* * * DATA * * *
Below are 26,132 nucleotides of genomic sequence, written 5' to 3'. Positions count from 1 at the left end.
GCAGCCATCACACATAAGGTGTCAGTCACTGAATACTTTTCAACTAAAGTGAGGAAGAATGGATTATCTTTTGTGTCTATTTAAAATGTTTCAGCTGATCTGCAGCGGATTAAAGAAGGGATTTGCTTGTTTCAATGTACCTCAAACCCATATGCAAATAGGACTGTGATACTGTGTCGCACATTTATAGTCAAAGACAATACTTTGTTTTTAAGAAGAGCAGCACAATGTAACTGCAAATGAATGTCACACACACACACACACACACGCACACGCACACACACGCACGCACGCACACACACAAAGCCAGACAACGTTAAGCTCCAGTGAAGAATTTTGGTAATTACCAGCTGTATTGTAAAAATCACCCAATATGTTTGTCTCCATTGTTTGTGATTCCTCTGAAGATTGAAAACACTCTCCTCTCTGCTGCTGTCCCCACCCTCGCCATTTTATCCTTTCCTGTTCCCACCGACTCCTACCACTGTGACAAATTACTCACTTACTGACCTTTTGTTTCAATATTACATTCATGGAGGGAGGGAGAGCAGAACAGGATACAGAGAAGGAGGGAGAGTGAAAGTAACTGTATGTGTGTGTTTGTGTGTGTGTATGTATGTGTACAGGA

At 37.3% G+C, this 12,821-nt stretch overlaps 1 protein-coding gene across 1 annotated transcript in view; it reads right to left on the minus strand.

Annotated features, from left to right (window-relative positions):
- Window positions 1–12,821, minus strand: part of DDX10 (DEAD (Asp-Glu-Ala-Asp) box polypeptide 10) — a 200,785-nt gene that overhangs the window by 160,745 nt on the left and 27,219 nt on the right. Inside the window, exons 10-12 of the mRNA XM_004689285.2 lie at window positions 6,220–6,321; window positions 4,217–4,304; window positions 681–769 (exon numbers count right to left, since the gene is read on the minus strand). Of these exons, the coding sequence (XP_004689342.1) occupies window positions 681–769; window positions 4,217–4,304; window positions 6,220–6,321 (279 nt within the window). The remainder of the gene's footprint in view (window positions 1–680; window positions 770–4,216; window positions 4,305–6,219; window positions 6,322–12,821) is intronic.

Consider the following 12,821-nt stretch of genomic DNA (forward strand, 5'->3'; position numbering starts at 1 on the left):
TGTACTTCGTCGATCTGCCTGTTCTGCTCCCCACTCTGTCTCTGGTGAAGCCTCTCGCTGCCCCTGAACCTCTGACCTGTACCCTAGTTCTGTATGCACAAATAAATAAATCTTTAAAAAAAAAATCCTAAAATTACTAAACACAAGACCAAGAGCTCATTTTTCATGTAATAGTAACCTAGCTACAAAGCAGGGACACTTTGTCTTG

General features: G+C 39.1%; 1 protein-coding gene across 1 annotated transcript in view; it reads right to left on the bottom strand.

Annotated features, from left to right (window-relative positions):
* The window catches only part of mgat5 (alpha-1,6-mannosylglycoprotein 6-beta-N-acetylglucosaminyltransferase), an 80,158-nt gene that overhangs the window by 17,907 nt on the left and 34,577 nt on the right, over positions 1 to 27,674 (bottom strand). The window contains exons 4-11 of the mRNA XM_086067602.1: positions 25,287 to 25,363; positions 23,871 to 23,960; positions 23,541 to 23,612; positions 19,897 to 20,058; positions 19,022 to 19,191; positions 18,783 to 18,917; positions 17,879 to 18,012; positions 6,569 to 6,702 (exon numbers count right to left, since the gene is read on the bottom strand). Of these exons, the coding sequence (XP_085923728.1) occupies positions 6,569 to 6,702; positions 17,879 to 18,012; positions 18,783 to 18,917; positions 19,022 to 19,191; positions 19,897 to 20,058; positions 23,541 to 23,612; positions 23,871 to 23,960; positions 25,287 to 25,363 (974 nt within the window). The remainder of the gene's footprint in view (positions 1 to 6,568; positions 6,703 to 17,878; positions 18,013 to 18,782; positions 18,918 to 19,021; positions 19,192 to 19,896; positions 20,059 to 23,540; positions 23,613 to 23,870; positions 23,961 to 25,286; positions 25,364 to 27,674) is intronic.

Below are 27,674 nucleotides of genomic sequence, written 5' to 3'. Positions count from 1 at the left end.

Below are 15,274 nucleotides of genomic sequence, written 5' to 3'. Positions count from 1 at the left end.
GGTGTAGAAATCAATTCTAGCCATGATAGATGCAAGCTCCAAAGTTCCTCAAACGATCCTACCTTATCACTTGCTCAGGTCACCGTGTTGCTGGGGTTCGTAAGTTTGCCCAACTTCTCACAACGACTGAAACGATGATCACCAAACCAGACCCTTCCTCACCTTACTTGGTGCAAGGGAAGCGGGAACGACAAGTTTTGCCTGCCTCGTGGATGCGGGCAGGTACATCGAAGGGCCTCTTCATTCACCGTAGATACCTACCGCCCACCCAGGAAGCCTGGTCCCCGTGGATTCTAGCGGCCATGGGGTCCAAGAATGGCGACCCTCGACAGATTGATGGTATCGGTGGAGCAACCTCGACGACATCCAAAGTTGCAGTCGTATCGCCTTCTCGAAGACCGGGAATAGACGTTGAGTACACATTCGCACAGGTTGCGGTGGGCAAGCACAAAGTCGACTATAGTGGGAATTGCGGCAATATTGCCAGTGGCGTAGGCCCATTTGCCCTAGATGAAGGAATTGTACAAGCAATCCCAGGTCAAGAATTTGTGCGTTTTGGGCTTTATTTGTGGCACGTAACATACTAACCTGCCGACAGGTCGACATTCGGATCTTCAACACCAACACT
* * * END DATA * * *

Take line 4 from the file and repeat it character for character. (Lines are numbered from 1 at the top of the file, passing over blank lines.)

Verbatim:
Annotated features, from left to right (window-relative positions):